After more than two years of extensive negotiations and daring political maneuvers, the U.K. government has yet to finalize (as of mid-October 2019) the terms of its looming withdrawal from the European Union (i.e., Brexit). While the economic outlook
and travel market impacts are uncertain, the U.K. will continue to play a leading role in the European travel market. According to Phocuswright's latest travel research report U.K. Online Travel Overview 2019,
within Europe, the U.K. is the second-largest travel market overall and the largest online market by a wide margin. As a traditionally strong outbound market, the U.K. is also an important source of visitation for many European vacation destinations.
For the travel industry, a broad range of issues hangs on successful negotiations between the U.K. government and the European Commission, including border and tax policies, residence permits, open skies agreements and the protection of consumer benefits
such as access to medical treatments and mobile roaming across Europe.
The country's tourism industry has performed well over the past few years, despite political uncertainty and the fear of economic damage associated with a potential Brexit.
The U.K. has been an important market within the European Union, as well as the European travel market. The country's economy is the world's fifth largest, and the market's GDP has grown for nine consecutive years, with 1.2% growth expected in 2019, rising to an average of 1.5% over the next five years. Inbound and outbound travel volume remain high, despite falling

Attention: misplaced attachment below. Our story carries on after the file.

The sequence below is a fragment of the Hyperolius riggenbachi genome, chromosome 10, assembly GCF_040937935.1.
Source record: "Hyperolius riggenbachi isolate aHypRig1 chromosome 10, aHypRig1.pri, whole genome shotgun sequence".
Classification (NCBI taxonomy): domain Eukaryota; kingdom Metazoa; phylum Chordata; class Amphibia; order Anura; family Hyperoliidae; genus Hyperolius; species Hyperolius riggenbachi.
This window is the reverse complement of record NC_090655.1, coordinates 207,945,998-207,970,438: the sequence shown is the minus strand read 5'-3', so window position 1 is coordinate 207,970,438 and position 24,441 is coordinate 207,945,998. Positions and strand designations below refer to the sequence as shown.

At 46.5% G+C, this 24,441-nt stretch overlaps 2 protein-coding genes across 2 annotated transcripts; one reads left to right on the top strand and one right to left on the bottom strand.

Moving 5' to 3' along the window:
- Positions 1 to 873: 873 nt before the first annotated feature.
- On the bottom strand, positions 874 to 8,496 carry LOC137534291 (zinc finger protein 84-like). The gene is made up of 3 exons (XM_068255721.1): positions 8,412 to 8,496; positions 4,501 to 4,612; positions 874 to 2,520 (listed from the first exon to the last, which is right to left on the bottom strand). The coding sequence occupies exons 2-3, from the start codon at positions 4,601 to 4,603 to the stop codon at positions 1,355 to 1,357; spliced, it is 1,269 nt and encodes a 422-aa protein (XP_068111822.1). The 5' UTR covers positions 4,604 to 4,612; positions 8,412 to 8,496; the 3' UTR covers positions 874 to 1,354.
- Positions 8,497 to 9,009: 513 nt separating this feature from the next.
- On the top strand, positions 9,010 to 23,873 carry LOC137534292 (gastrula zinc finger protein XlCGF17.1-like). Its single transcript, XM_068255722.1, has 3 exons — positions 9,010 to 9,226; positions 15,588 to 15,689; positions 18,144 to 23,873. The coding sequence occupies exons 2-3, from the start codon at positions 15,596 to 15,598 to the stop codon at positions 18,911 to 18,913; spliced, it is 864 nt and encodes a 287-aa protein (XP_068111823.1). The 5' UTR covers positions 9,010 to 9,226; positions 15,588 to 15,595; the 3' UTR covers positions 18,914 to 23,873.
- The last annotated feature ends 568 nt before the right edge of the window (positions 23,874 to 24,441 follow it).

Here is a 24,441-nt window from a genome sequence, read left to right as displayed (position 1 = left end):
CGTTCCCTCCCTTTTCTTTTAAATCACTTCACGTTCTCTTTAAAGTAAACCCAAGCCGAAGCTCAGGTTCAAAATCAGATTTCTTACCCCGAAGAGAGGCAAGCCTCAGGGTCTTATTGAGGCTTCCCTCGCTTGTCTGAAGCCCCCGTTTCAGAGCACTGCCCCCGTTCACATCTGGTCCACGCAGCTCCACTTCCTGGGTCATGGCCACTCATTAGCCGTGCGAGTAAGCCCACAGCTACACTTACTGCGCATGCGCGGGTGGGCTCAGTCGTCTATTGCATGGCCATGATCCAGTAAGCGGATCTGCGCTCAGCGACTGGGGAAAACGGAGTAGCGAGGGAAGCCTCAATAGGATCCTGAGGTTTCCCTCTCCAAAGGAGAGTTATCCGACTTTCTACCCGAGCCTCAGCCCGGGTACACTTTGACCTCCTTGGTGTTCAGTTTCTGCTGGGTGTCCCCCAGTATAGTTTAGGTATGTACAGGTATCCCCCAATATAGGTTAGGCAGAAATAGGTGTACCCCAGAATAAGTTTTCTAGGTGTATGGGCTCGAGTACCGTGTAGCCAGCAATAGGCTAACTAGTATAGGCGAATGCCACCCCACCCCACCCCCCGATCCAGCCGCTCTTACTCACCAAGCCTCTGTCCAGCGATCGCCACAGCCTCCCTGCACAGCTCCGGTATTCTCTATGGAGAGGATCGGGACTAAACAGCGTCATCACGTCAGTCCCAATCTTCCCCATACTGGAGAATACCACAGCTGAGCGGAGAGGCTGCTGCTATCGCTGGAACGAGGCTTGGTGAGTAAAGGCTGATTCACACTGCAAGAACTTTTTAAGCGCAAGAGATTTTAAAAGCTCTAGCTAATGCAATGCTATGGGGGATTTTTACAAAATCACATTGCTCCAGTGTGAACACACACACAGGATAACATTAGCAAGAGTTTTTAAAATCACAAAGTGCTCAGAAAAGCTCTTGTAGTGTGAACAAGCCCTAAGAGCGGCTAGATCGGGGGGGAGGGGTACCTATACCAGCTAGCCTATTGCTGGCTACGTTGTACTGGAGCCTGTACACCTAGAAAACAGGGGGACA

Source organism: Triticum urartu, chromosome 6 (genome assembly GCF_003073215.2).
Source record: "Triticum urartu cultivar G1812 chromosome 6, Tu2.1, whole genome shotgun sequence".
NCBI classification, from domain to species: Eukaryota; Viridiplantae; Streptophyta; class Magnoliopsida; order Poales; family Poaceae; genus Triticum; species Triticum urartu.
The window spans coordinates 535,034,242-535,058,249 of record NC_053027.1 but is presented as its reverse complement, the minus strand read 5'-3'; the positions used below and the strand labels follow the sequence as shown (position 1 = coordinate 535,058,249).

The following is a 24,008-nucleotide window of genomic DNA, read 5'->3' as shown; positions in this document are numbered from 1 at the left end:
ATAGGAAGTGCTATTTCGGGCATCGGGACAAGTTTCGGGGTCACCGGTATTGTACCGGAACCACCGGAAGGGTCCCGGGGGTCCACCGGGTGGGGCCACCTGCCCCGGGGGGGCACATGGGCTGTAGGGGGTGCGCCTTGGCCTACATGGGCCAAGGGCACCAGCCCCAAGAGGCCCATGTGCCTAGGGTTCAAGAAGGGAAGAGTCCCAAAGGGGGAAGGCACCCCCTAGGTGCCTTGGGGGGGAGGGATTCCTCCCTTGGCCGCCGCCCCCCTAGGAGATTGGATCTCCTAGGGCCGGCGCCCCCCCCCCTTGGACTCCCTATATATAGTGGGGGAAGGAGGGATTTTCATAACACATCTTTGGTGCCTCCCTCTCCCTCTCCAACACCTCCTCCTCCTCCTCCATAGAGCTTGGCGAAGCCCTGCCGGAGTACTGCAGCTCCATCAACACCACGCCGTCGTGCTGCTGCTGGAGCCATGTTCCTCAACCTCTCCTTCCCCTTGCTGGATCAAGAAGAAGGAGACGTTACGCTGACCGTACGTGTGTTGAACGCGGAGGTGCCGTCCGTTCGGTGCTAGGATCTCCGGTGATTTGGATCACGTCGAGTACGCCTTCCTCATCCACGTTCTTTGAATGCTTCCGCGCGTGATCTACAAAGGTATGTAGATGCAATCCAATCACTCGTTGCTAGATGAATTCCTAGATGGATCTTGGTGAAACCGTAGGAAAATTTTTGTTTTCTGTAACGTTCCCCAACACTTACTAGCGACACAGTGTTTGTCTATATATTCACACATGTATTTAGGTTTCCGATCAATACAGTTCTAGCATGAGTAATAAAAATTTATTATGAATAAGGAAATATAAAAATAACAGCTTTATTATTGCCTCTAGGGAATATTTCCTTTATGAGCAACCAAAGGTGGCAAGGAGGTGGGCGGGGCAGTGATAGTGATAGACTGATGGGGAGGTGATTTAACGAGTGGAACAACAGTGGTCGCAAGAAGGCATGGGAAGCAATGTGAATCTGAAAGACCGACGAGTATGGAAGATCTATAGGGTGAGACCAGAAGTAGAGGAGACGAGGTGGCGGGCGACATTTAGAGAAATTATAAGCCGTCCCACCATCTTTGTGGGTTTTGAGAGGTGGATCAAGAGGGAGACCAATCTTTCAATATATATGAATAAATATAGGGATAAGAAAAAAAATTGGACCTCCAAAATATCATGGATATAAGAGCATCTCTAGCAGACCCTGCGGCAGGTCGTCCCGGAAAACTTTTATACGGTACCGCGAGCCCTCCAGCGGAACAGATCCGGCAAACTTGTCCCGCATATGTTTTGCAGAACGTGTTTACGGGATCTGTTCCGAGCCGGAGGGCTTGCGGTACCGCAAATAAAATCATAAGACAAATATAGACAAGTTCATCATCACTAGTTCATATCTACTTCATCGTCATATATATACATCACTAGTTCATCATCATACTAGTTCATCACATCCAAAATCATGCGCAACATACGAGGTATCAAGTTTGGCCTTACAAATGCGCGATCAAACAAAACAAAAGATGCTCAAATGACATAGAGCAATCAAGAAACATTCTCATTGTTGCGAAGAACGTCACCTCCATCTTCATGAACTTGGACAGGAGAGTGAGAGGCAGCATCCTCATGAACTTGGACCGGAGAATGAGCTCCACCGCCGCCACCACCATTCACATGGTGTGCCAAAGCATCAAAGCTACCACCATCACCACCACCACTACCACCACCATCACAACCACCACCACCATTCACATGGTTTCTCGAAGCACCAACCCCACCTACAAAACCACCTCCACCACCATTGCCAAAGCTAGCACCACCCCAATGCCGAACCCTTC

below the record highs of 2017. Inbound travel volume is projected to grow 3% in 2019; outbound travel was roughly flat in the first five months of 2019,
but travel expenditures increased slightly.
The total U.K. travel market is projected to grow 1.7% in 2019, bringing travel gross bookings to £50.8 billion (see the Phocuswright figure below). Bookings are expected to grow to at a similar rate annually through 2023. However, given the U.K.'s significant
reliance on global travel suppliers and intermediaries, negotiations with the EU represent a wild card that could further impact travel market performance.
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The U.K.'s online travel market is one of the most mature digital markets in Europe. As is typical of advanced online markets, online growth has slowed compared to previous periods. Following projected 7% growth in 2019, the online market will grow nearly
twice as fast as the overall travel market through 2023.
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